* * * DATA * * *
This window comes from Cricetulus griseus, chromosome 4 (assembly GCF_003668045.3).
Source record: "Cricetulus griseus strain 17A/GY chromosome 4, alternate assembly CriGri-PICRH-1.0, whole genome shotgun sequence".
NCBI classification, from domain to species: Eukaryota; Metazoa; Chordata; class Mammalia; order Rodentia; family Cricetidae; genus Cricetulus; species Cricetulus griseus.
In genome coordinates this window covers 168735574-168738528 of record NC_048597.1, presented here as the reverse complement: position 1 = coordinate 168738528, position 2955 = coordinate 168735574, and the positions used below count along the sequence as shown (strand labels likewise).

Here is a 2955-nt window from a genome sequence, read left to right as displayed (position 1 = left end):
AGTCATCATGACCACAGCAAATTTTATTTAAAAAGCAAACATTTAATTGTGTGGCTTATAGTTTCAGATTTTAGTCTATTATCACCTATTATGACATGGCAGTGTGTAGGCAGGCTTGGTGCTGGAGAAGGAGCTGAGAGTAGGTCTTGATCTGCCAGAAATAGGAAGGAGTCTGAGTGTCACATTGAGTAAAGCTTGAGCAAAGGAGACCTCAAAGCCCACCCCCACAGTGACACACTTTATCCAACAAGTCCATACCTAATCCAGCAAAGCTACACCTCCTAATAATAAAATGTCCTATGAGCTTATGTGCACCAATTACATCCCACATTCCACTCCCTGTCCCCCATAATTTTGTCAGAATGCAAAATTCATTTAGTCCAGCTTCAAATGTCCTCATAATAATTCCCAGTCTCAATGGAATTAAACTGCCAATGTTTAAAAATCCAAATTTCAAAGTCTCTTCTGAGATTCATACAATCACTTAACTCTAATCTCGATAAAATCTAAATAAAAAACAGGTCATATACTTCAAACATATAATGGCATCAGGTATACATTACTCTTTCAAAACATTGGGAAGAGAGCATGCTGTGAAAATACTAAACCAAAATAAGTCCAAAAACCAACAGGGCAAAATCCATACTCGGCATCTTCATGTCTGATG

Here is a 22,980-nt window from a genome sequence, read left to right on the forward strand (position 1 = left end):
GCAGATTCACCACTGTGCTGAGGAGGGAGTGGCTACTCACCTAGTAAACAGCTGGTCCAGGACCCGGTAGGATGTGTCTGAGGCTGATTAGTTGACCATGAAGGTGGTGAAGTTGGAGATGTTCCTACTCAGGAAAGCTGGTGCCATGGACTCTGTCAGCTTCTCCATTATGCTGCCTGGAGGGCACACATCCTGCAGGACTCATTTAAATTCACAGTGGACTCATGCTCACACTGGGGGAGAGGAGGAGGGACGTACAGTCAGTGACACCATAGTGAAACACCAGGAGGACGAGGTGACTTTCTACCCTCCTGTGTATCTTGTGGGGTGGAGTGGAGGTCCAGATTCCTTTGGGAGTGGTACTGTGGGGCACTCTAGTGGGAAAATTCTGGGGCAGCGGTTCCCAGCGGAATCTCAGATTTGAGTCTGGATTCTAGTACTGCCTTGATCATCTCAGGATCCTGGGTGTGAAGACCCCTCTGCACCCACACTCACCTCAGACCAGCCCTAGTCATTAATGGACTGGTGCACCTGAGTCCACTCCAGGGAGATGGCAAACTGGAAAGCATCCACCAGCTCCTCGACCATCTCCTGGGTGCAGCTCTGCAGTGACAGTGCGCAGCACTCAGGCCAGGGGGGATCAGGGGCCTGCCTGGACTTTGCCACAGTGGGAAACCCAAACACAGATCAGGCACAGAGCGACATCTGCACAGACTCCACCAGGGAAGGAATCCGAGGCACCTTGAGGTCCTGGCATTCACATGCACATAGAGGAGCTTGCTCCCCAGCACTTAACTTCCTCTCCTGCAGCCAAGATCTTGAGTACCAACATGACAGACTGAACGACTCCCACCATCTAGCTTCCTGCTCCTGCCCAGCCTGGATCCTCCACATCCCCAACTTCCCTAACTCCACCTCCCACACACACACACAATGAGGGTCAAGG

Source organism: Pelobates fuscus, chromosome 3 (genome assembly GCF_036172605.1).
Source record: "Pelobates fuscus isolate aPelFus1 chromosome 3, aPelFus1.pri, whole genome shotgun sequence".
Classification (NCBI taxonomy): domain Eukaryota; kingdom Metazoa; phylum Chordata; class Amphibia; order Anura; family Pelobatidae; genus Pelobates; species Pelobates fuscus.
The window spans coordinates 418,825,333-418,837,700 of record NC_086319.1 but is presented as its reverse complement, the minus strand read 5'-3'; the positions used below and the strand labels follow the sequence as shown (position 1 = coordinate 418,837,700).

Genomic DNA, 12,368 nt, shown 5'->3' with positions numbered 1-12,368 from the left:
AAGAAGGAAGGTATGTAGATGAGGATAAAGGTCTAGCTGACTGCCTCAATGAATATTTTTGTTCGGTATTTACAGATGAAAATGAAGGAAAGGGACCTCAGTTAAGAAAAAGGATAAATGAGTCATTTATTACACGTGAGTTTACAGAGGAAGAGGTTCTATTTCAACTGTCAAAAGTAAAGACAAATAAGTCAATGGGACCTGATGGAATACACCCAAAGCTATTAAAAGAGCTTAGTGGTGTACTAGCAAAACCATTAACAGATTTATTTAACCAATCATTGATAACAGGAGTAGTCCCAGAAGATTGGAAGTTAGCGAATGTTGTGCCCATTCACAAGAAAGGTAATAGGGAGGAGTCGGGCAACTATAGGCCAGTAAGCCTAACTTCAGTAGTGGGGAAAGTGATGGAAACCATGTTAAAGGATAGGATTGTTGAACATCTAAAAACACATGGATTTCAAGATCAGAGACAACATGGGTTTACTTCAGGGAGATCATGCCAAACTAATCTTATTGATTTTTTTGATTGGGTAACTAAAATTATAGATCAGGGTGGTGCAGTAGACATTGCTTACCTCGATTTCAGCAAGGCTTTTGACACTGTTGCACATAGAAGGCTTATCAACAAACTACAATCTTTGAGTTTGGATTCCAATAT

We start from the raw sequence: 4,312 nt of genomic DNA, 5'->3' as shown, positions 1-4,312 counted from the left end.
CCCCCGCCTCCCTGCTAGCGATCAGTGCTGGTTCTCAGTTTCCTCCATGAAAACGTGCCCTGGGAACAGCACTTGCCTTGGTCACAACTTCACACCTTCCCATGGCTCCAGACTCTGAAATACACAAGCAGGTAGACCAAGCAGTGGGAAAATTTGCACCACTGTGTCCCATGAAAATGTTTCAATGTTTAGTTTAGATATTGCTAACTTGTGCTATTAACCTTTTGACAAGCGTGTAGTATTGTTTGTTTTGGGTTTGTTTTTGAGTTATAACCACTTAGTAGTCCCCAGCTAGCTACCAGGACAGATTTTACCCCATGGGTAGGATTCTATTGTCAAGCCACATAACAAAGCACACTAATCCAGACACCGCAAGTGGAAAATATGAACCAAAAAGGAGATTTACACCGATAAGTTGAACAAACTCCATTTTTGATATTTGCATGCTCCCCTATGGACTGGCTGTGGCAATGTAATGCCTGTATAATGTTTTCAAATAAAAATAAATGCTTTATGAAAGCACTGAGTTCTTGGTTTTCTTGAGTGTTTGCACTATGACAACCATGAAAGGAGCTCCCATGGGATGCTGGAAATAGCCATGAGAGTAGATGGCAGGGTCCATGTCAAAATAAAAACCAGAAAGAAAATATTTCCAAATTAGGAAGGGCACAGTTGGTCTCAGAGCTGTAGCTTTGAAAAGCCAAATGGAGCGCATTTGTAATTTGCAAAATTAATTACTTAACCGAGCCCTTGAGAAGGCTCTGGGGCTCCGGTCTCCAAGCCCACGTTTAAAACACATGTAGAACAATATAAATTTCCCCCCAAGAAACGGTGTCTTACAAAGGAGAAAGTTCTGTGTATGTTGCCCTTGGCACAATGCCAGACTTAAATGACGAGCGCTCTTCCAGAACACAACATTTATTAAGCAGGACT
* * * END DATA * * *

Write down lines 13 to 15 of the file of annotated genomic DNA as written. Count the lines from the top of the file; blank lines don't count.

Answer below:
Genomic DNA, 12,368 nt, shown 5'->3' with positions numbered 1-12,368 from the left:
AAGAAGGAAGGTATGTAGATGAGGATAAAGGTCTAGCTGACTGCCTCAATGAATATTTTTGTTCGGTATTTACAGATGAAAATGAAGGAAAGGGACCTCAGTTAAGAAAAAGGATAAATGAGTCATTTATTACACGTGAGTTTACAGAGGAAGAGGTTCTATTTCAACTGTCAAAAGTAAAGACAAATAAGTCAATGGGACCTGATGGAATACACCCAAAGCTATTAAAAGAGCTTAGTGGTGTACTAGCAAAACCATTAACAGATTTATTTAACCAATCATTGATAACAGGAGTAGTCCCAGAAGATTGGAAGTTAGCGAATGTTGTGCCCATTCACAAGAAAGGTAATAGGGAGGAGTCGGGCAACTATAGGCCAGTAAGCCTAACTTCAGTAGTGGGGAAAGTGATGGAAACCATGTTAAAGGATAGGATTGTTGAACATCTAAAAACACATGGATTTCAAGATCAGAGACAACATGGGTTTACTTCAGGGAGATCATGCCAAACTAATCTTATTGATTTTTTTGATTGGGTAACTAAAATTATAGATCAGGGTGGTGCAGTAGACATTGCTTACCTCGATTTCAGCAAGGCTTTTGACACTGTTGCACATAGAAGGCTTATCAACAAACTACAATCTTTGAGTTTGGATTCCAATAT

We start from the raw sequence: 4,312 nt of genomic DNA, 5'->3' as shown, positions 1-4,312 counted from the left end.